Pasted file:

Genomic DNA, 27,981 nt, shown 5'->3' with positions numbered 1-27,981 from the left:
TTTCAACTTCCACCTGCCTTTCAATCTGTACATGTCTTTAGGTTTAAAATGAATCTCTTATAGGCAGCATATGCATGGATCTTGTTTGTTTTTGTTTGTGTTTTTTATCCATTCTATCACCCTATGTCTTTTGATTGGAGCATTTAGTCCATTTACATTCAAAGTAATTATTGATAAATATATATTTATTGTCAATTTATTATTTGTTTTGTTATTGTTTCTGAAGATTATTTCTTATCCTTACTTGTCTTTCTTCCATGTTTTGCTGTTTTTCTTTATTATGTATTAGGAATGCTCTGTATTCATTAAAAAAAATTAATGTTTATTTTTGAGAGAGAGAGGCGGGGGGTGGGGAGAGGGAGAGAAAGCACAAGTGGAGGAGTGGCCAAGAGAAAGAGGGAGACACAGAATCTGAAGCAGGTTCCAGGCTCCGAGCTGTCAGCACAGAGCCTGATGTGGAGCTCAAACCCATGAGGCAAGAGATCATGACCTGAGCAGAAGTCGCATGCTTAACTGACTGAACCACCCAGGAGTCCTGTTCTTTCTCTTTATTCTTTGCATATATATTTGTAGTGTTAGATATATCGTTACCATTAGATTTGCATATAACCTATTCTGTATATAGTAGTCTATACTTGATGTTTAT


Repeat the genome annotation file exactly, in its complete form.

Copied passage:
Genomic DNA, 27,981 nt, shown 5'->3' with positions numbered 1-27,981 from the left:
TTTCAACTTCCACCTGCCTTTCAATCTGTACATGTCTTTAGGTTTAAAATGAATCTCTTATAGGCAGCATATGCATGGATCTTGTTTGTTTTTGTTTGTGTTTTTTATCCATTCTATCACCCTATGTCTTTTGATTGGAGCATTTAGTCCATTTACATTCAAAGTAATTATTGATAAATATATATTTATTGTCAATTTATTATTTGTTTTGTTATTGTTTCTGAAGATTATTTCTTATCCTTACTTGTCTTTCTTCCATGTTTTGCTGTTTTTCTTTATTATGTATTAGGAATGCTCTGTATTCATTAAAAAAAATTAATGTTTATTTTTGAGAGAGAGAGGCGGGGGGTGGGGAGAGGGAGAGAAAGCACAAGTGGAGGAGTGGCCAAGAGAAAGAGGGAGACACAGAATCTGAAGCAGGTTCCAGGCTCCGAGCTGTCAGCACAGAGCCTGATGTGGAGCTCAAACCCATGAGGCAAGAGATCATGACCTGAGCAGAAGTCGCATGCTTAACTGACTGAACCACCCAGGAGTCCTGTTCTTTCTCTTTATTCTTTGCATATATATTTGTAGTGTTAGATATATCGTTACCATTAGATTTGCATATAACCTATTCTGTATATAGTAGTCTATACTTGATGTTTAT